The summers I spent with my grandmother Mimi and my grandfather Da weren’t all ordinary work in the house, yard, garden or farm. I did my share of exploring and excavating the sand hill dirt for arrowheads. Found a few, too.
My brother Bud, young uncle Mike and I climbed our share of chinaberry trees, stringing tobacco twine and tin cans for telephones or walkie-talkies. Police detectives! Soldiers! Spies! We quarreled over who’d be the good guys since no-one wanted to be the enemy – they always lost.
I felt my share of itchy sawdust inside my jeans from zooming down the sawdust piles on makeshift sleds of pine bark. I received my fair share of maypop hand grenade blasts, coating the outside of my jeans with more sawdust. Red bugs loved sawdust as much as I did, I discovered. Kerosene in the bathwater! Mimi scrubbed our jeans with lye soap, muttering under her breath words not understandable to young ears, probably not repeatable either.
But some days it rained and some days it was just too hot to play outside. One such afternoon I was helping Mimi with butterbean shelling when the mailman’s car pulled up to the edge of the yard. Mimi set down her pan, shook out her apron, and walked out to the mailbox. She pulled out catalogs addressed to Occupant or to grandpa, sorted through duns and circulars, and that’s when our day became a bit more fun. Her True Crime magazine and Reader’s Digest had arrived.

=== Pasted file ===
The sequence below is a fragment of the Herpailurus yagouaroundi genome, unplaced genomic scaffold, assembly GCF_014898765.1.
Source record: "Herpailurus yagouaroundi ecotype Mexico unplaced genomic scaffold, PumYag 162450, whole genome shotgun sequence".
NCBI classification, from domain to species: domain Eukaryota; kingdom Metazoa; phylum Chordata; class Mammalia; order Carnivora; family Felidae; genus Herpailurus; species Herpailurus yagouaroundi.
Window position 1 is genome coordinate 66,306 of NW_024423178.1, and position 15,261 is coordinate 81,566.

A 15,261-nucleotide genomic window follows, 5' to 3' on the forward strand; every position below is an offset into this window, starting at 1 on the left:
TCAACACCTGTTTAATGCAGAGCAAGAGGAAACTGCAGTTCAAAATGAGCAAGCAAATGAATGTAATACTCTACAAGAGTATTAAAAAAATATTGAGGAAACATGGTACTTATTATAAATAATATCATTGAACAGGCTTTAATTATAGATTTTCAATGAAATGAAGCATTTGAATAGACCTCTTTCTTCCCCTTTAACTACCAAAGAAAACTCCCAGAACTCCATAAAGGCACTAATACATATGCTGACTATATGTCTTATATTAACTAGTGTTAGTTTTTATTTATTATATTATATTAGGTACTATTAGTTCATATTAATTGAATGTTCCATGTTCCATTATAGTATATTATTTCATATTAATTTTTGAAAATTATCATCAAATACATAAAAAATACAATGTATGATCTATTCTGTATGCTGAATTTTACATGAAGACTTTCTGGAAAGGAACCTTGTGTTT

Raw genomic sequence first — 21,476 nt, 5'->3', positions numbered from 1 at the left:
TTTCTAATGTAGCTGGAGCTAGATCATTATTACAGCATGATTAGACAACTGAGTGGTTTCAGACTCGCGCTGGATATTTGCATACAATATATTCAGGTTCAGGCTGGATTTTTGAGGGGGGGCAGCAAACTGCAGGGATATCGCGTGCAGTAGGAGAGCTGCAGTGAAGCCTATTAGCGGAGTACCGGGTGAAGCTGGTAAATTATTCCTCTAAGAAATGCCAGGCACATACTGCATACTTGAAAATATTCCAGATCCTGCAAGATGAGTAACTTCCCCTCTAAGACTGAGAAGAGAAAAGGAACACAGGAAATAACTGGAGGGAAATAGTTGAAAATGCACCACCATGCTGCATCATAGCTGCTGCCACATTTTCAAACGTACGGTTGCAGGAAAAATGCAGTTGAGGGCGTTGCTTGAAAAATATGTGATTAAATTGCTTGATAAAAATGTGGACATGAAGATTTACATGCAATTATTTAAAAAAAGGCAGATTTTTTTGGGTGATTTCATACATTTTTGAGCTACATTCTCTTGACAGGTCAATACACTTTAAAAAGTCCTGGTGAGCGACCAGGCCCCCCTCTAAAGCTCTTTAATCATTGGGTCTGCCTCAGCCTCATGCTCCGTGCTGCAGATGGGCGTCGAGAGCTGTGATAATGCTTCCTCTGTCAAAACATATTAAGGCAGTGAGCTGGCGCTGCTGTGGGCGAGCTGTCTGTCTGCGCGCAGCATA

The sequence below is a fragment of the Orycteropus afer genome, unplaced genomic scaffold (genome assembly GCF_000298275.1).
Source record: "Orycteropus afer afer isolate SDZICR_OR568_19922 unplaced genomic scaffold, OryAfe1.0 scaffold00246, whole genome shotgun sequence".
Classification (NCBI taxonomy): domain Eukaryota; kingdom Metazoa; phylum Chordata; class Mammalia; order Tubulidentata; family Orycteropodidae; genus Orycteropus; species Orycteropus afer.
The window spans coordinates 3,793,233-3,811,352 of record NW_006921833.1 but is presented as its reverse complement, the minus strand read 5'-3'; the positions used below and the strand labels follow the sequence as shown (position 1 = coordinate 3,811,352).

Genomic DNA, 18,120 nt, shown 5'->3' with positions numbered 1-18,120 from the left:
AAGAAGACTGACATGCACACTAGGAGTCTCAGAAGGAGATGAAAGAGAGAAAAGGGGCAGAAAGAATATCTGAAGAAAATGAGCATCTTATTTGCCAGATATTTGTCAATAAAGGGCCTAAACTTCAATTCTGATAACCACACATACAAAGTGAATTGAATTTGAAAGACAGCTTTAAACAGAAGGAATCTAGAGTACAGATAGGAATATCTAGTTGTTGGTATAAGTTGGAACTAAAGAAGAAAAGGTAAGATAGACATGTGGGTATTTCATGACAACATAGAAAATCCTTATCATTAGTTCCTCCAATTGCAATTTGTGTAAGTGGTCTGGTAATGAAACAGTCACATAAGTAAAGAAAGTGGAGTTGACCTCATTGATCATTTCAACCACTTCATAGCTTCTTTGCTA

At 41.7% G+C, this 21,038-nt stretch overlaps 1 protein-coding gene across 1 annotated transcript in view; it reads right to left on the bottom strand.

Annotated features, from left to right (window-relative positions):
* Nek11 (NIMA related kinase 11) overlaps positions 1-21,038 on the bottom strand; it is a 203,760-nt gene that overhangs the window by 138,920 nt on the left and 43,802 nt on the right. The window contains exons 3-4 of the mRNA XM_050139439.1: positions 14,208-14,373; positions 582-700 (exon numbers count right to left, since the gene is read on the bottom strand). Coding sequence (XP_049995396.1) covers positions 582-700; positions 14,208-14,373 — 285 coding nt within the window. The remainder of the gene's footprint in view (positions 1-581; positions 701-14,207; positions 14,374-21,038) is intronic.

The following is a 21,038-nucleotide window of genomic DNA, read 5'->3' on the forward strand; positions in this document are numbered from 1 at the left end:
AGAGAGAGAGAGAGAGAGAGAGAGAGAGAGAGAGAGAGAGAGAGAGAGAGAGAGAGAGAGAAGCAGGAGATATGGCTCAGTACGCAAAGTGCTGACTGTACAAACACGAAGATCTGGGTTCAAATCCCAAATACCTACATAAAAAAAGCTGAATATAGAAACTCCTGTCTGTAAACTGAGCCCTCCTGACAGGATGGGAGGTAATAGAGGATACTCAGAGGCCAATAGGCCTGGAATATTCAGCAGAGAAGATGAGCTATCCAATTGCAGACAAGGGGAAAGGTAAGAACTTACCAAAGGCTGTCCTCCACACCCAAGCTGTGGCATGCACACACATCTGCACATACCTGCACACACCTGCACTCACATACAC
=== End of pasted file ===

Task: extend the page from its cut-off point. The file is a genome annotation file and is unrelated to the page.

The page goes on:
Mimi and Da got the Florence newspaper delivered bright and early every morning. In the mail, Da got his farm-to-market bulletins and Popular Mechanics and Farmer’s Almanac. In a pinch these would do for light reading, if you were bored enough. But Mimi subscribed to True Crime and Reader’s Digest, McCall Magazine, Good Housekeeping, Ladies Home Journal, Saturday Evening Post, Life, Look, Woman’s Day, and Red Book!
Back inside the house, we took a break. Mimi leaned back in her armchair with her feet propped up, I sprawled on the sofa by the window and she handed me the Reader’s Digest. She kept the True Crime.
Mimi loved murder mysteries. She enjoyed short stories and hard news. Biographical articles. Recipes. Gardening, repairing, sewing, buying and selling, but she loved adventure stories and murder mysteries. And I learned to read and enjoy them too, right along with the short stories, hard news, even the Farmer’s Almanac and Popular Mechanics.
On days when I had no playmates for company, I created my own. I meandered along ditch banks from one end of the tobacco fields to the other, ignoring blackberry brambles and sandspurs as I plotted mysteries of my own. I foiled many dastardly deeds as I went, demolishing dirt clods and bad guys. In my stories I always won the heart of the brave detective and became the toast of the town, or something equally wonderful.
When school time rolled around, not only did I head for new classes with new teachers and new classmates, I headed for the library. Nancy Drew. The Hardy Boys. Mignon Eberhardt. Agatha Christie. My parents didn’t subscribe to all the magazines that Mimi did, but I discovered the library got copies too so I didn’t miss out in those months away from Mimi’s stacks.
Today, I still love murder mysteries. I have a collection of my own that grows by leaps and bounds since the advent of E-Bay. I no longer stroll along ditch banks, tobacco fields or blackberry vines, today I just peddle away on my exercise bike. But I still plot my own adventure stories and murder mysteries as I go, and still us good guys always win… Thank you, Mimi!
(Reprinted from S.C. Family Memories 2010, published as Mimi, my ordinary grandmother Part 2)